A Chapel message that’s not to be forgotten

August 30, 2016 / by / 0 Comment
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Story by Rick Vacek
Photos by Darryl Webb
GCU News Bureau

If you’ve lived a little, you probably have lost touch with more than a few people. They moved on. You moved on. Life changed. It just happens.

But keeping in touch with people who need your help is central to Christianity, and Grand Canyon University President Brian Mueller passionately addressed that subject Monday morning at the first Chapel of the new academic year, which drew to GCU Arena the largest Chapel crowd in its history — more than 7,000 students and staff.

GCU President Brian Mueller addresses Chapel on Monday.

GCU President Brian Mueller addresses Chapel on Monday.

Mueller talked about how the University has made it its mission to do everything it can to give a neighborhood that time seemingly forgot a new era with a positive destiny. He emphasized that it doesn’t happen unless students are just as devoted to the cause.

“What has happened here in the last couple years has been transformative on this campus,” Mueller told them, “but you have made an unbelievable impact because of your willingness to embrace this forgotten neighborhood. … People are watching that and they’re wondering, ‘What is it about those people? What is it about those Grand Canyon students?’ And it’s having an impact.”

They see those students going into west Phoenix and other Valley areas in need and providing all manner of community service, from Habitat for Humanity to inner-city schools to homeless shelters to rescue missions to ministering to children in local parks. They see happy faces, eager to serve. They see Christianity at work — and it can be hard work.

Mueller said he read several books this summer about the early years of Christianity. He noted that right from the scene in Matthew 28:1-6, at a time when Jesus’ disciples were wondering if they had given up everything for nothing, it was made clear that they indeed would continue to give and often would get little in return in this life — in return for a much greater next life.

The Chapel band performs at the start of Chapel.

The Chapel band performs at the start of Chapel.

That message carried through, Mueller said, to Romans 6:3-5, when Paul’s letter says we are united with Christ in death, to 1 Peter 1:3-7, which reminds us just how much adversity there will be for Christians.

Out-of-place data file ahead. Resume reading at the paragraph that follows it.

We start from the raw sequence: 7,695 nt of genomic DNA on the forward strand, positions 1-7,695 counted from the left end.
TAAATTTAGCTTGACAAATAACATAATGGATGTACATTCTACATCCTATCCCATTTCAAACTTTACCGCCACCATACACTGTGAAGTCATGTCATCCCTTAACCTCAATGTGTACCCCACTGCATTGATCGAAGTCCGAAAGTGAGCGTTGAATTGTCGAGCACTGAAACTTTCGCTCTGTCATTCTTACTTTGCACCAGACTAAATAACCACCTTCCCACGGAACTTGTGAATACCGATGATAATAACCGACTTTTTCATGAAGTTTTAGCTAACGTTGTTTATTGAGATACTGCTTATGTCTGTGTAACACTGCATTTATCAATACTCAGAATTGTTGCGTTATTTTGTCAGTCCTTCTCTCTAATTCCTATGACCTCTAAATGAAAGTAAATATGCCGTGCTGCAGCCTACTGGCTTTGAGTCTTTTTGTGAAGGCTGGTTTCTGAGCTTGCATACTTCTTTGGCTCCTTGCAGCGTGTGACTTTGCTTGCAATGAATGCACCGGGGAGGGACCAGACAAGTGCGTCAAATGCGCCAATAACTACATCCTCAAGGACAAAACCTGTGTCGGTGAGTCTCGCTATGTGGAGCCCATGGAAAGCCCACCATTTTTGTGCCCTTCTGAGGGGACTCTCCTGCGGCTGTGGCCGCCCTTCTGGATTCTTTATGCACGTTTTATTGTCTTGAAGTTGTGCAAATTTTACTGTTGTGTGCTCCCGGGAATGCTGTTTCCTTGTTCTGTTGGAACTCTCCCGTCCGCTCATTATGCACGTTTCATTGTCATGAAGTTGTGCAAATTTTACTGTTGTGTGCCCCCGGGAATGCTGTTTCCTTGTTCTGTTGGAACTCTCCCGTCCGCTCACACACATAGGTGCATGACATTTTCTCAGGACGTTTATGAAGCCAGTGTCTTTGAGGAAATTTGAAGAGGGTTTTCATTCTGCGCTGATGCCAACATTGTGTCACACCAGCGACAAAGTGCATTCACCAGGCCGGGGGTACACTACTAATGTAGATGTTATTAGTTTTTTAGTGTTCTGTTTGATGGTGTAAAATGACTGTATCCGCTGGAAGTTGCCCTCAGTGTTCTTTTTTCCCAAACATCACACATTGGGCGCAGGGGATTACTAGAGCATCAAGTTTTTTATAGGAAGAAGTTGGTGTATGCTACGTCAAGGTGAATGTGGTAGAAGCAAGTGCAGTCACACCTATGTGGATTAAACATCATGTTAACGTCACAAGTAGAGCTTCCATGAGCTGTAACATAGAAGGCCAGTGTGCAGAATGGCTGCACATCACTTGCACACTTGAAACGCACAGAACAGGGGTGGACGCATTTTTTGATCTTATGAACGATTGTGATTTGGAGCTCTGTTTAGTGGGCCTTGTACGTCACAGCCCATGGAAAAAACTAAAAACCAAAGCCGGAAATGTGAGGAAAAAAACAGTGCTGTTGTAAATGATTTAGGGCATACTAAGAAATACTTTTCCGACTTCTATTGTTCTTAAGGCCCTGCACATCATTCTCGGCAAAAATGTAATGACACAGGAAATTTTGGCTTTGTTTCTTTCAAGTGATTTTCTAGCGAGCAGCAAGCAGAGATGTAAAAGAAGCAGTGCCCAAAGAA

In those days, the adversity often was in the form of extreme diseases that would kill wide swaths of the population. Mueller told the story of how two plagues in the Roman Empire in the first 250 years after Christ’s time on Earth resulted in many people, even family members, often being sent away to die.

“They were forgotten,” Mueller said.

But not by Christians, who would take care of them even if it meant a death sentence for them, too. It’s no different, he pointed out, from what needs to happen today. It probably won’t mean giving up your life, but it means donating at least part of it.

He told the story of how his 86-year-old mother practiced her faith for years by going to a nursing home — while raising eight children — and seeking out the residents who were most abandoned.

The first Chapel of the new academic year drew an overflow crowd to GCU Arena.

The first Chapel of the new academic year drew an overflow crowd to GCU Arena.

He book-ended his talk with the story of Kayla Mueller, the aid worker from Prescott who was kidnapped by ISIS in 2013 and has been abused and tortured ever since. When her capturers showed a video of her, he said, her mother noted that her eyes told the story of her determination to stick with her beliefs.

“There was a clearness in her eyes and a clarity in what she was doing that was unbelievably impactful,” he said.

There is a direct correlation to what GCU is doing in its neighborhood. Mueller closed with an eloquent summation of the University’s mission and students’ role in it:

“This side of town is not forgotten anymore. It’s not forgotten because you brought Jesus here, not in what you say, not in the preaching that you do, not in the sermons that you give. You brought Him here in the way that you have embraced forgotten people. That’s Christianity. That’s Christianity! And whether people agree with us or not, they can’t resist that.

Chapel gives students and staff a chance to gather and worship as a group.

Chapel gives students and staff a chance to gather and worship as a group.

“You’ve made an incredible impact, and my prayer is that this year we double down on that with the Habitat program and with the public school program and with the programs in the park. Sometimes individually you don’t get a chance to understand the major impact you’re making in doing those things, but you are.

“We’ve come here to study hard and to learn and to make friends and to give it our best effort and to have a great time, but my prayer is that you will get from this, in your participation in this, an understanding that Jesus makes an unbelievable difference. Not only can He transform your life, He can transform an entire community. And He’s doing it.

“Thank you very much for doing that. I have to believe that as God looks down here, He said, ‘I’m impressed with the new buildings and the new classrooms and the new laboratories and the new athletic facilities and the residence halls, but that’s not what GCU is all about.’ GCU is all about remembering forgotten people. Christianity is all about remembering forgotten people.”

● For a replay of Mueller’s talk, click here.

● Next Monday: No Chapel (Labor Day holiday)

Contact Rick Vacek at 602-639-8203 or rick.vacek@gcu.edu.


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